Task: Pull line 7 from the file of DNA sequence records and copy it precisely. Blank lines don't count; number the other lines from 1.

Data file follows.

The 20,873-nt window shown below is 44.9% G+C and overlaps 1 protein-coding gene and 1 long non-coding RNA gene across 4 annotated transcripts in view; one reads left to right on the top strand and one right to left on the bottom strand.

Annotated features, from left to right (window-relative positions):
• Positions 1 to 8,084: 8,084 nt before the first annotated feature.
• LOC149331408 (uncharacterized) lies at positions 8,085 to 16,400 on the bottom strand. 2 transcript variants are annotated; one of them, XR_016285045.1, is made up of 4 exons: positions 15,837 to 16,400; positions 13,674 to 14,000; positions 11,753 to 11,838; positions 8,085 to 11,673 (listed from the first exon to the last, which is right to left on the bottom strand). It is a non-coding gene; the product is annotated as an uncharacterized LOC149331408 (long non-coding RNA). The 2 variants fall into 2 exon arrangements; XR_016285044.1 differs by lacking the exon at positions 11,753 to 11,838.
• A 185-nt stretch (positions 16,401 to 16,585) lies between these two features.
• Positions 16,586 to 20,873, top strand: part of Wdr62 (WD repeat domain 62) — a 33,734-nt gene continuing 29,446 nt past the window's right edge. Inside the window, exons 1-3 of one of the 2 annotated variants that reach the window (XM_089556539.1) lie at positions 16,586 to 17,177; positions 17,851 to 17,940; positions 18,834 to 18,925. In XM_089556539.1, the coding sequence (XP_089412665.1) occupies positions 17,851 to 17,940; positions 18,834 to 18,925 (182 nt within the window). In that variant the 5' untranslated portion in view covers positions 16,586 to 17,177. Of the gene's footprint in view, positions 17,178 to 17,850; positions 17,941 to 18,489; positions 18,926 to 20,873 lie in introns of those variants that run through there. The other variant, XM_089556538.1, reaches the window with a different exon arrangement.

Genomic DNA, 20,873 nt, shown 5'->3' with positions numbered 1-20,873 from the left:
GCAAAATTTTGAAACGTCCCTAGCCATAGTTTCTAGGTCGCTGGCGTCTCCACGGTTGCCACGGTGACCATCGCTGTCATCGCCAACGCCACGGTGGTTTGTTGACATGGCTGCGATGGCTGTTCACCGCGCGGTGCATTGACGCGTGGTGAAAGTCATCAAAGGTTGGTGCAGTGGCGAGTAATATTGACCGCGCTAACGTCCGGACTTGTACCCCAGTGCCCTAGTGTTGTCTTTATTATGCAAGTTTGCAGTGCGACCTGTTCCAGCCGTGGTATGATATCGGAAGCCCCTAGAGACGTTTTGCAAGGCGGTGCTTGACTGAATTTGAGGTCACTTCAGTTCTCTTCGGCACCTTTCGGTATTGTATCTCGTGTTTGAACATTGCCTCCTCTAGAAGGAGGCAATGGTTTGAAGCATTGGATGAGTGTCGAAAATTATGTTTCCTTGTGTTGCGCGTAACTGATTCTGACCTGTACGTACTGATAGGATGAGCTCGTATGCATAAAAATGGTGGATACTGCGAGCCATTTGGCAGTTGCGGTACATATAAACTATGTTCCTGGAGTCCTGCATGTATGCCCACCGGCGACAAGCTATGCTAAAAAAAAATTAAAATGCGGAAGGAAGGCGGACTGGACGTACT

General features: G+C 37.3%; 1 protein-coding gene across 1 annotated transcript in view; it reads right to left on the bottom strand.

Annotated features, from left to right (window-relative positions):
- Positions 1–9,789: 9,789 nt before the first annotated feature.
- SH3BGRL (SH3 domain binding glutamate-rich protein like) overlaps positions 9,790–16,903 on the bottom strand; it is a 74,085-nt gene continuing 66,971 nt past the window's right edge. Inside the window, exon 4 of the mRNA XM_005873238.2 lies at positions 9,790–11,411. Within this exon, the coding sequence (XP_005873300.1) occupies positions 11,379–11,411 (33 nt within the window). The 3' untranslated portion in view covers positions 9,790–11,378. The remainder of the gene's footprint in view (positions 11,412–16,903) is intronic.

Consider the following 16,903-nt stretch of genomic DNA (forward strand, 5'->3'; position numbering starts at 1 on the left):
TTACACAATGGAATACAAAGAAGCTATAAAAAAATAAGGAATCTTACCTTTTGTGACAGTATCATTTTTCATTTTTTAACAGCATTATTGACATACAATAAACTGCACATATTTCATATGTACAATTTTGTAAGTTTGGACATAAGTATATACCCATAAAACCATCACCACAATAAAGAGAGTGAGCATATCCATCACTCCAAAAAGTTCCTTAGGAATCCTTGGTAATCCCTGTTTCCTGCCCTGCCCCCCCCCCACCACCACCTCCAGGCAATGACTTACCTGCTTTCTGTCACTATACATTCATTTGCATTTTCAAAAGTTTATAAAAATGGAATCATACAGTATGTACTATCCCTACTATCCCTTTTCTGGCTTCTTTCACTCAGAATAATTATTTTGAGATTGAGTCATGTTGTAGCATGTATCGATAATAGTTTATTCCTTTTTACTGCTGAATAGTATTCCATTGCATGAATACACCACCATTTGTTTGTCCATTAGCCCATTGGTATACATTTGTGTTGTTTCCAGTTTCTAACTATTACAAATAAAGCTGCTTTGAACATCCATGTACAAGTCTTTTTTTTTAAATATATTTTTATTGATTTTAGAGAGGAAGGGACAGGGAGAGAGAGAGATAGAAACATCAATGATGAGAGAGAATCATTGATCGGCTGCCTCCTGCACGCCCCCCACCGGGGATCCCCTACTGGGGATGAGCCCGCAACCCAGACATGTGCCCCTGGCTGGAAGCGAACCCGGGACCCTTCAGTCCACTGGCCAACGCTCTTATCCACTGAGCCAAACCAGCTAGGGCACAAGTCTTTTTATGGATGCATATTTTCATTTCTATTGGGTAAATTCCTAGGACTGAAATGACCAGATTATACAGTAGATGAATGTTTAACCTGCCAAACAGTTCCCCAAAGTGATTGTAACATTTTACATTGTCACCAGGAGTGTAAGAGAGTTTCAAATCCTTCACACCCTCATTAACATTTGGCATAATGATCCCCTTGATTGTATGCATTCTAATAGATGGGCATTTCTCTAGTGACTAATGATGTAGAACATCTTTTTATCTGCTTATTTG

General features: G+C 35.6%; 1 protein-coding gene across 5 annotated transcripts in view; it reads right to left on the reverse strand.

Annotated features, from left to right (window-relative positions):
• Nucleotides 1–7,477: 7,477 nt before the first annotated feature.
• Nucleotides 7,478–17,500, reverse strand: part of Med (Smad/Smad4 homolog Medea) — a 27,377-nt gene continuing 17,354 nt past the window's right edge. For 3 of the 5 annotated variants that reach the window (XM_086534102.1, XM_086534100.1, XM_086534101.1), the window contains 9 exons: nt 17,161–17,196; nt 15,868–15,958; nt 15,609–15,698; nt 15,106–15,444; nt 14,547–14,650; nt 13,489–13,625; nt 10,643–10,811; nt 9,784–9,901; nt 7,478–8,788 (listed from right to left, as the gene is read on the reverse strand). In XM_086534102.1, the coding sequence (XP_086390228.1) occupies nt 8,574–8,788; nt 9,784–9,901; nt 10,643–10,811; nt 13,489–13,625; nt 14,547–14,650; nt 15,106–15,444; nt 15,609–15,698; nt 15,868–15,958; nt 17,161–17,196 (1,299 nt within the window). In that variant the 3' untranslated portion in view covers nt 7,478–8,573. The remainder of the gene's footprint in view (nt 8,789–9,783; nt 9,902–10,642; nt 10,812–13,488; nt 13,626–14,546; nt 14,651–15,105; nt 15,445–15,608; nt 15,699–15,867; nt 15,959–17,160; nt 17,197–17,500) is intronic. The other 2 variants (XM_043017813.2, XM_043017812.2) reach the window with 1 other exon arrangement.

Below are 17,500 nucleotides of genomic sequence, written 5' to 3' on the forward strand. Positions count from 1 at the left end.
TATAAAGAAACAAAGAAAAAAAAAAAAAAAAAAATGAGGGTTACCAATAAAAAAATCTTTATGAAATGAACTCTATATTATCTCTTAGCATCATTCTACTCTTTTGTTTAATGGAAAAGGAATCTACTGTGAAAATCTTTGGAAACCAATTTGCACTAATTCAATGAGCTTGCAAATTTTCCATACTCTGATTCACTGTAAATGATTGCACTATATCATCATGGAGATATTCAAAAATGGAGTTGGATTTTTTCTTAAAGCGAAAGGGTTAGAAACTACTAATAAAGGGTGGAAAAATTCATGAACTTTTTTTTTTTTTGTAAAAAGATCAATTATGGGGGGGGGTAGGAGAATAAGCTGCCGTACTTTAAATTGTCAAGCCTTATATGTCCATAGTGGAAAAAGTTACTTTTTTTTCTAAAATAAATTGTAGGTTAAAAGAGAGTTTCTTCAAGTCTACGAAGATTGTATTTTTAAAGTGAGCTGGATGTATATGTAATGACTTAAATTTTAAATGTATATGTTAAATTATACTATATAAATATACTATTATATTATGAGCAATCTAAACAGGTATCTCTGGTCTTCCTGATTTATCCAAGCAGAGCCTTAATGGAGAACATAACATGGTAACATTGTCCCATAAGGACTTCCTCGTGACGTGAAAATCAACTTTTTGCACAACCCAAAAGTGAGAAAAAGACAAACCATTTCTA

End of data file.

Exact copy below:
Genomic DNA, 20,873 nt, shown 5'->3' with positions numbered 1-20,873 from the left: